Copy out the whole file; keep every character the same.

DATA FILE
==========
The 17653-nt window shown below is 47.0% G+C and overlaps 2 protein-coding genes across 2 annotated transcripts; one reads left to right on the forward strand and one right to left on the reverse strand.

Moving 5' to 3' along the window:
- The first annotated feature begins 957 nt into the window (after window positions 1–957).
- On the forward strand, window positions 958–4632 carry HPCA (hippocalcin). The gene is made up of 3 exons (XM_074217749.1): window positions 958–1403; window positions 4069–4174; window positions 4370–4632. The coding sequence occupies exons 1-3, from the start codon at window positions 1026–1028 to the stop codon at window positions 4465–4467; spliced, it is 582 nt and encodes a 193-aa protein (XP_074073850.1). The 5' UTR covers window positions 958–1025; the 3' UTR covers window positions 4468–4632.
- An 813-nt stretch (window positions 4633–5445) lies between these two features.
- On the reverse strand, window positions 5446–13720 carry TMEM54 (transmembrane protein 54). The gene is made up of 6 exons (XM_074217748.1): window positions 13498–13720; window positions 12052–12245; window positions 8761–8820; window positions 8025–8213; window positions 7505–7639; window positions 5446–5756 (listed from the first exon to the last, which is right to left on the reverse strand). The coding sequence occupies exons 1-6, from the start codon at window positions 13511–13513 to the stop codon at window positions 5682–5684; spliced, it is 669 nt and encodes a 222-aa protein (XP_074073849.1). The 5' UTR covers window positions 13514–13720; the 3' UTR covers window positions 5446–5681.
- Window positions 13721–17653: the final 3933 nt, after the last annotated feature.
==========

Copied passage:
The 17653-nt window shown below is 47.0% G+C and overlaps 2 protein-coding genes across 2 annotated transcripts; one reads left to right on the forward strand and one right to left on the reverse strand.

Moving 5' to 3' along the window:
- The first annotated feature begins 957 nt into the window (after window positions 1–957).
- On the forward strand, window positions 958–4632 carry HPCA (hippocalcin). The gene is made up of 3 exons (XM_074217749.1): window positions 958–1403; window positions 4069–4174; window positions 4370–4632. The coding sequence occupies exons 1-3, from the start codon at window positions 1026–1028 to the stop codon at window positions 4465–4467; spliced, it is 582 nt and encodes a 193-aa protein (XP_074073850.1). The 5' UTR covers window positions 958–1025; the 3' UTR covers window positions 4468–4632.
- An 813-nt stretch (window positions 4633–5445) lies between these two features.
- On the reverse strand, window positions 5446–13720 carry TMEM54 (transmembrane protein 54). The gene is made up of 6 exons (XM_074217748.1): window positions 13498–13720; window positions 12052–12245; window positions 8761–8820; window positions 8025–8213; window positions 7505–7639; window positions 5446–5756 (listed from the first exon to the last, which is right to left on the reverse strand). The coding sequence occupies exons 1-6, from the start codon at window positions 13511–13513 to the stop codon at window positions 5682–5684; spliced, it is 669 nt and encodes a 222-aa protein (XP_074073849.1). The 5' UTR covers window positions 13514–13720; the 3' UTR covers window positions 5446–5681.
- Window positions 13721–17653: the final 3933 nt, after the last annotated feature.